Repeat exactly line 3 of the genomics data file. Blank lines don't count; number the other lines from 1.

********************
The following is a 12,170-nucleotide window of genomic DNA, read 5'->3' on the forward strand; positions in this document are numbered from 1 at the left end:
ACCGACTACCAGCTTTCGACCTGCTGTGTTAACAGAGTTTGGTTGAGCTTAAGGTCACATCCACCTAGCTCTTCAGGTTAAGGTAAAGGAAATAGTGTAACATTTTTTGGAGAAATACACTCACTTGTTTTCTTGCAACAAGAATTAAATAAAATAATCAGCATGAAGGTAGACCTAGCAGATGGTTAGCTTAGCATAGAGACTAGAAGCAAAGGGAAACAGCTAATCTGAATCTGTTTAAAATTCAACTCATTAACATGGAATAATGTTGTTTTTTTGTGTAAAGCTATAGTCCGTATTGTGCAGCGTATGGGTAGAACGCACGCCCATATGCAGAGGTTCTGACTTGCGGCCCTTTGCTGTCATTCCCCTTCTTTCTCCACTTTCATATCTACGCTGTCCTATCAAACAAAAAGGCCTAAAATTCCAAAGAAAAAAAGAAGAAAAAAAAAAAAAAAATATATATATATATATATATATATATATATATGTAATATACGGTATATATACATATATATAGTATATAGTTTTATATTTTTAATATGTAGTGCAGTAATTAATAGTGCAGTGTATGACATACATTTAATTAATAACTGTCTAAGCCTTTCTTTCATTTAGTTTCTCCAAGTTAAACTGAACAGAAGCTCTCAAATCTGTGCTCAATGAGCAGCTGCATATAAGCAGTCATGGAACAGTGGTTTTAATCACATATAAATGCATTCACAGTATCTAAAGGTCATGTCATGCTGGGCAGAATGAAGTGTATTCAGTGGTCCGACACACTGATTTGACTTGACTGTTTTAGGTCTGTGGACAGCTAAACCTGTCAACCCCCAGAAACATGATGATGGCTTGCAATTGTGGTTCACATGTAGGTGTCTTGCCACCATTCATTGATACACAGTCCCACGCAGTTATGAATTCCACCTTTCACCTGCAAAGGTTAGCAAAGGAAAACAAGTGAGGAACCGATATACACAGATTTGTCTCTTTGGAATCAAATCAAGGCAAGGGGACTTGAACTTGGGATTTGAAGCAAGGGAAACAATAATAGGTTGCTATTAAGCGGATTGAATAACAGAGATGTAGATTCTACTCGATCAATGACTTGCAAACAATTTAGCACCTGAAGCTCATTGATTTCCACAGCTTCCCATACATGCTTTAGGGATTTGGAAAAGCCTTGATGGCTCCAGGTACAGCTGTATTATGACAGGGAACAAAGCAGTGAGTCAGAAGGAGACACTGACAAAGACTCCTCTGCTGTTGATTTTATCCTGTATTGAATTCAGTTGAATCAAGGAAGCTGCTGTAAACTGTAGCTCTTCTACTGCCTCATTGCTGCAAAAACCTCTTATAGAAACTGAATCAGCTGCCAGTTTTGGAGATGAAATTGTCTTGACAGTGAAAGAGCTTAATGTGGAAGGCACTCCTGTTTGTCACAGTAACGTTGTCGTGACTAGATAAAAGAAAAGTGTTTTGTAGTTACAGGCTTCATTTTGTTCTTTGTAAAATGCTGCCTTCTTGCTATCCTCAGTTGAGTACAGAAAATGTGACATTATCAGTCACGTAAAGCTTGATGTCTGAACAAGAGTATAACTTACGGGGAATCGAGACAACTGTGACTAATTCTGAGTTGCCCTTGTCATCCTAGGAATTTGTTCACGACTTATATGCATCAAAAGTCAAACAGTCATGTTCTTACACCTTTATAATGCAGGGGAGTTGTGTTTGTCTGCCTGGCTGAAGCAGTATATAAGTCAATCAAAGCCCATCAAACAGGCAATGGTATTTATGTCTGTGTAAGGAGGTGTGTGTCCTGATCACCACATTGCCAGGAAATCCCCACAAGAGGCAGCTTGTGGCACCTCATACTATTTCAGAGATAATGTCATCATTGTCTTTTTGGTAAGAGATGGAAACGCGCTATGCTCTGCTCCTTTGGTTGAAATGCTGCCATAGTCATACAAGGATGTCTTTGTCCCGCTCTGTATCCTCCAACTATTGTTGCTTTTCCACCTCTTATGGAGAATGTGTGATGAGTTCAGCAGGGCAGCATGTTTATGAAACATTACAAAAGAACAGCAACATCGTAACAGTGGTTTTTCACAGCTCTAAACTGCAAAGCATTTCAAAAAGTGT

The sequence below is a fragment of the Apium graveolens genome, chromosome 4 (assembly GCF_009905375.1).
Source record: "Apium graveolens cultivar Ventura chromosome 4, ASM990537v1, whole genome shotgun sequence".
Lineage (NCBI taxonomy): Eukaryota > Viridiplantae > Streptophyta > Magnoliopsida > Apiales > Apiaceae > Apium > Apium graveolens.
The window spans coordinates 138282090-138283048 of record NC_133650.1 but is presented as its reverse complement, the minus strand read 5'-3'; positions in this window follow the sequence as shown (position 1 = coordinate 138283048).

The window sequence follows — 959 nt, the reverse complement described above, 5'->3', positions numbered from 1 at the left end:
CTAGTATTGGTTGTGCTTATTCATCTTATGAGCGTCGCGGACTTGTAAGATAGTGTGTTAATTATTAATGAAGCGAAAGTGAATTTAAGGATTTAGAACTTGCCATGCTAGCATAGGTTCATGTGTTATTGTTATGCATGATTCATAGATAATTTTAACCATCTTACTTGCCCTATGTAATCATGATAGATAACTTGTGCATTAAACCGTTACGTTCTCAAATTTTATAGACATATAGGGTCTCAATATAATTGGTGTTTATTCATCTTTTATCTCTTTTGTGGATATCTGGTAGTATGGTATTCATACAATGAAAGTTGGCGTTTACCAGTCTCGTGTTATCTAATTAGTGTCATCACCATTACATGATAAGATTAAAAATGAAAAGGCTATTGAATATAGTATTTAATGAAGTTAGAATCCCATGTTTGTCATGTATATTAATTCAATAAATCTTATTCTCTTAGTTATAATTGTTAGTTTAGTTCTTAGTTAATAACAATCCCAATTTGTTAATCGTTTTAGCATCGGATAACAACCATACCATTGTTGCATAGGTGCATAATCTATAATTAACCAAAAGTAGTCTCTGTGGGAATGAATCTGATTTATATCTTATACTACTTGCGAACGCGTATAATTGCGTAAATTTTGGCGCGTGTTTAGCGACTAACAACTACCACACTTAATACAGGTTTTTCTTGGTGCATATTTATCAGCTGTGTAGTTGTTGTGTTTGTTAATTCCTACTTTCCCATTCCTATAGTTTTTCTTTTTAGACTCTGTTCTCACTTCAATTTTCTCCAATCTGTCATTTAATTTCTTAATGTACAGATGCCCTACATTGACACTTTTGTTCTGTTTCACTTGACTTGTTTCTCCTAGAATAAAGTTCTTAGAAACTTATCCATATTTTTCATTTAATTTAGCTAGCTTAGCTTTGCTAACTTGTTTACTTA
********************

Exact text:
The sequence below is a fragment of the Apium graveolens genome, chromosome 4 (assembly GCF_009905375.1).